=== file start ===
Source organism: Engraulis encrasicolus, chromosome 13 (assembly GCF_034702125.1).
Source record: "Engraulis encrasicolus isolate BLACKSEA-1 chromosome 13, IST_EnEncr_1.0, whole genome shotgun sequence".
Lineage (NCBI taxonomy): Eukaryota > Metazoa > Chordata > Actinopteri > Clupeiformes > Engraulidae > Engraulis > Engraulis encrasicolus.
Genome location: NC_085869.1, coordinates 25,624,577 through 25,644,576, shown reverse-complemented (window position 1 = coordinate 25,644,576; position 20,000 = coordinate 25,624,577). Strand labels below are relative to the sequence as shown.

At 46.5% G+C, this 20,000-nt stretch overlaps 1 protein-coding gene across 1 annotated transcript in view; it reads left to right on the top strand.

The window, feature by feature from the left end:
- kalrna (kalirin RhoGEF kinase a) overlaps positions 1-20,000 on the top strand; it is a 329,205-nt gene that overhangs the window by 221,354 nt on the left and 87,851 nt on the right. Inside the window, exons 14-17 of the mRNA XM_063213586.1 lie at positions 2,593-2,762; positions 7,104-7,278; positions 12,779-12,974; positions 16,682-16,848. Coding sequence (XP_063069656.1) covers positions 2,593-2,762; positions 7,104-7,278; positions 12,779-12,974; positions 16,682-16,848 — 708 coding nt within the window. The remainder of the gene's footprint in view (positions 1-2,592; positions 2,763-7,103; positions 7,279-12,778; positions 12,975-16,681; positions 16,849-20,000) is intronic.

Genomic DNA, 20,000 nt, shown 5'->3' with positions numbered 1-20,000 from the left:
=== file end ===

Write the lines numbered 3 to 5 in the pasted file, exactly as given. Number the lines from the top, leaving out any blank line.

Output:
Lineage (NCBI taxonomy): Eukaryota > Metazoa > Chordata > Actinopteri > Clupeiformes > Engraulidae > Engraulis > Engraulis encrasicolus.
Genome location: NC_085869.1, coordinates 25,624,577 through 25,644,576, shown reverse-complemented (window position 1 = coordinate 25,644,576; position 20,000 = coordinate 25,624,577). Strand labels below are relative to the sequence as shown.

At 46.5% G+C, this 20,000-nt stretch overlaps 1 protein-coding gene across 1 annotated transcript in view; it reads left to right on the top strand.